In recent weeks it has become fashionable to doubt why Chelsea broke their transfer record for Romelu Lukaku.
Was it an instinctive glamour addition rather than one of actual need? Chelsea were already European Champions under Thomas Tuchel. Why did their attack need any more investment? Lukaku’s strengths don’t suit Chelsea’s style.
Boxing Day should be remembered as the evening the £98m questions were emphatically answered.
In 45 minutes, Lukaku disrupted Aston Villa’s defence, scored a vital header. In the 92nd minute, Lukaku charged forward with opposing bodies falling around him and won the Blues a penalty that clinched arguably the most important points of Chelsea’s league season.
“I think I needed a performance like this.” Was Lukaku’s verdict when speaking to Sky Sports after being awarded the man of the match award for only one half of football.
The need for Lukaku to click into gear has only grown in desperation over recent weeks as Chelsea’s title challenge has been pierced and undermined.
The level of pressure on this game was heightened when Reece James header to defend a Matt Targett cross disastrously looped over Edouard Mendy for a calamitous opening goal.
Aston Villa had won their last three Boxing Day fixtures before this one, Chelsea had not won on on this day since 2018 under Maurizio Sarri.
Soon the ghosts of Christmas past were all conspiring to make this a sadly defining evening in the season for Tuchel.
For all of the Blues possession in the opening exchanges, the actual danger from that territory appeared futile against an organised Villa who looked to counter precisely.
But the introduction of Lukaku completely altered the contest.
Suddenly Tyrone Mings was panicked when crosses started to be flung into the box. His physical dominance to hold up the ball brought more Chelsea bodies forward, pushing Villa deeper towards their own box.
Demonstrated by Lukaku winning the most aerial duels for any Chelsea player in only 45 minutes.
The almost instantaneous connection with Callum Hudson-Odoi, a creative force who has rarely been able to play alongside Lukaku due to the striker’s injury and COVID absence. Both provided evidence of how Tuchel could find a solution to his attacking woes.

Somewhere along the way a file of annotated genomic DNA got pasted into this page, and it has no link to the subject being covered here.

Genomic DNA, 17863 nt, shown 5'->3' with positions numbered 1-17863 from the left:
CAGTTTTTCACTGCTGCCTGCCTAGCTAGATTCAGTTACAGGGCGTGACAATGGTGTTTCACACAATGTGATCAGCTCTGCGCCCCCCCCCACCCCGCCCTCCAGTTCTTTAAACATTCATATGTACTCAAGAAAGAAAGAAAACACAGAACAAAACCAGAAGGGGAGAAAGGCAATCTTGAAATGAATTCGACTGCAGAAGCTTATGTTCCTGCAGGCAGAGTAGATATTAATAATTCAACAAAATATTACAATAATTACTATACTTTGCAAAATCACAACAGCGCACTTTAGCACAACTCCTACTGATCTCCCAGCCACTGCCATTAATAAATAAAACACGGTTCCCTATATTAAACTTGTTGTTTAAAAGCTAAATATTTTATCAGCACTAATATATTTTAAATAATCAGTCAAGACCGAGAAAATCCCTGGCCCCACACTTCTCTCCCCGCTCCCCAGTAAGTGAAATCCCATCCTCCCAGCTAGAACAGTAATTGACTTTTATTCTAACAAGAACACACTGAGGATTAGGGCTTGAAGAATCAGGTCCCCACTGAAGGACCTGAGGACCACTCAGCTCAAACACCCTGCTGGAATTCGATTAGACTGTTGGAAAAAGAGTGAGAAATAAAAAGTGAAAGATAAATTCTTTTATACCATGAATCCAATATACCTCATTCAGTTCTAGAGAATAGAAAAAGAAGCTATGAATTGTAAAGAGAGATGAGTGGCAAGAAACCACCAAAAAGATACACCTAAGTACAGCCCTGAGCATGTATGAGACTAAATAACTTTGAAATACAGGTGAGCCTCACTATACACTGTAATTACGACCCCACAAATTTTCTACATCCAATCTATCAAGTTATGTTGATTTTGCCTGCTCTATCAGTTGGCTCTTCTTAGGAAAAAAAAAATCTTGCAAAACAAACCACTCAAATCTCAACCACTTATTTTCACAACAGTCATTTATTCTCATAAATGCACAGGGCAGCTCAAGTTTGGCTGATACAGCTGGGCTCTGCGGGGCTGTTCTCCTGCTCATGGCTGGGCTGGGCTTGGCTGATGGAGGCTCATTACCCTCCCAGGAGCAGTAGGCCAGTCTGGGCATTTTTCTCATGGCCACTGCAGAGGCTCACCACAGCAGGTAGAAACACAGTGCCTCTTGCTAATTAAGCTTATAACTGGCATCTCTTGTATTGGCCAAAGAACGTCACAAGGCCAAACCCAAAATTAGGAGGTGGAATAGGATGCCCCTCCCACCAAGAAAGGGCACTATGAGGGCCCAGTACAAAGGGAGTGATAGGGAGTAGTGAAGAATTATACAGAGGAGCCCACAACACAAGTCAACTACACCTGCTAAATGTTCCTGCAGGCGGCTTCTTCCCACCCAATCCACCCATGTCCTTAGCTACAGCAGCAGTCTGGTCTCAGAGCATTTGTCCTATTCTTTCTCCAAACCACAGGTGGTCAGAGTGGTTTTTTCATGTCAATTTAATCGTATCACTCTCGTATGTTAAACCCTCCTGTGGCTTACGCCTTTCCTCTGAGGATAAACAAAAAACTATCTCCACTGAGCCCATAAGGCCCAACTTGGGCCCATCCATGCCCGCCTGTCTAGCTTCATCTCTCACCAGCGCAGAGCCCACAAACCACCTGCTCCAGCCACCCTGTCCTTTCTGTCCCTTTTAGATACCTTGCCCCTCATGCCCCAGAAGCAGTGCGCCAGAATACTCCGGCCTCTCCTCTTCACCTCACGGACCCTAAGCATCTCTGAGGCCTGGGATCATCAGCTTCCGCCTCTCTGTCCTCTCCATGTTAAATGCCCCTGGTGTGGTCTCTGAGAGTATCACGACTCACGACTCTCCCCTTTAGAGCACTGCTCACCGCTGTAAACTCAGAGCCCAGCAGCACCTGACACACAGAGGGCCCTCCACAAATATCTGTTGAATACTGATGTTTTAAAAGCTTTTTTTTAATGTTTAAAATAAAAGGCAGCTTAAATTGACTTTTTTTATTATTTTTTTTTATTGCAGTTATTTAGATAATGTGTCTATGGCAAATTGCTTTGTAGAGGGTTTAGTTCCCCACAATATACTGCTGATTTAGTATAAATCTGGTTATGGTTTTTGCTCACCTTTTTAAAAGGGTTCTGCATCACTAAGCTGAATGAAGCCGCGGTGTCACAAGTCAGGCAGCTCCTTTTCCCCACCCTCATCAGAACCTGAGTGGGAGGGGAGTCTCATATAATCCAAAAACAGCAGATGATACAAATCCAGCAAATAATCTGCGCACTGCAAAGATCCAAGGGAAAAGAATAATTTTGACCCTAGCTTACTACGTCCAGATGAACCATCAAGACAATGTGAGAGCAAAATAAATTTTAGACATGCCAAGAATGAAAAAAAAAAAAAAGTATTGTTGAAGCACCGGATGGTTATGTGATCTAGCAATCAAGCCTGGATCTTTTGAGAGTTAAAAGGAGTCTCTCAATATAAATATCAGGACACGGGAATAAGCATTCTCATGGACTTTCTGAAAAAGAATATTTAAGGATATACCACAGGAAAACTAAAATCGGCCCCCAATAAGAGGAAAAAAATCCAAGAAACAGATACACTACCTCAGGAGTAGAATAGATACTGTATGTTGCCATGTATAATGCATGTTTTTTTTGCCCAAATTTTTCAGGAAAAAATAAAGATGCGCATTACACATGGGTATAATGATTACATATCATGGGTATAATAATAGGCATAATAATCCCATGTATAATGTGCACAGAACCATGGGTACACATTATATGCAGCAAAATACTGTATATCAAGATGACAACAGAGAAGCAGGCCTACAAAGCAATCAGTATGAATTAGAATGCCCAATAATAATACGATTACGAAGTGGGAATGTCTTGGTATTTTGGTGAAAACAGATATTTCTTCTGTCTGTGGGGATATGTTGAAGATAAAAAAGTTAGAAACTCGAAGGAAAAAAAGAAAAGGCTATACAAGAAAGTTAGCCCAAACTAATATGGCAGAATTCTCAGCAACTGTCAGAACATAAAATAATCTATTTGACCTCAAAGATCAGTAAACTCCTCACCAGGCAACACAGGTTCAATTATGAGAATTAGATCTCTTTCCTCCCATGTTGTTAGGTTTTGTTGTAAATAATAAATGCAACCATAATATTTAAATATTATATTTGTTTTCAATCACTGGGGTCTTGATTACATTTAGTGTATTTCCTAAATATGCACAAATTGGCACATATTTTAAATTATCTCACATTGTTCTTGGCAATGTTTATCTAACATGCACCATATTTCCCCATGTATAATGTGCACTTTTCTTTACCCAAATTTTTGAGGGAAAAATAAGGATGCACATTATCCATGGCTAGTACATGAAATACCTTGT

Having only one shot, one shot on target and one goal feel very reminiscent of the last clash with Villa in September. The last time Lukaku scored a Premier League goal since returning.
He still might be feeding on scraps, but that proved enough for a finisher of Lukaku’s level.
His exhilarating charge forward in the dying moments to win a penalty was inspirational, a moment of decisive leadership when Chelsea was being forced to sit deeper with fears that another lead could slip.
An Aston Villa equaliser in added time would have proved fatal, eight points behind a rampant Manchester City who have only gained speed over the festive period.
This night showcased why Chelsea broke their transfer record when for years at this period of the season. Any title hopes have quickly capitulated in part to poor finishing, and their investment paid dividends.
Tuchel’s proactive move to bring Lukaku on at half-time was a decision that proved to define the night and will hopefully act as a significant turning point after a month of discontent.
Lukaku may not be enough to win Chelsea the title, but his involvement gives them more of a chance than they’ve had since the days of Diego Costa.
The questions over Lukaku should no longer include the word ‘why’ but ‘how’. How does Tuchel construct an attack that will recreate evenings like this on a more consistent basis?
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Source by Football London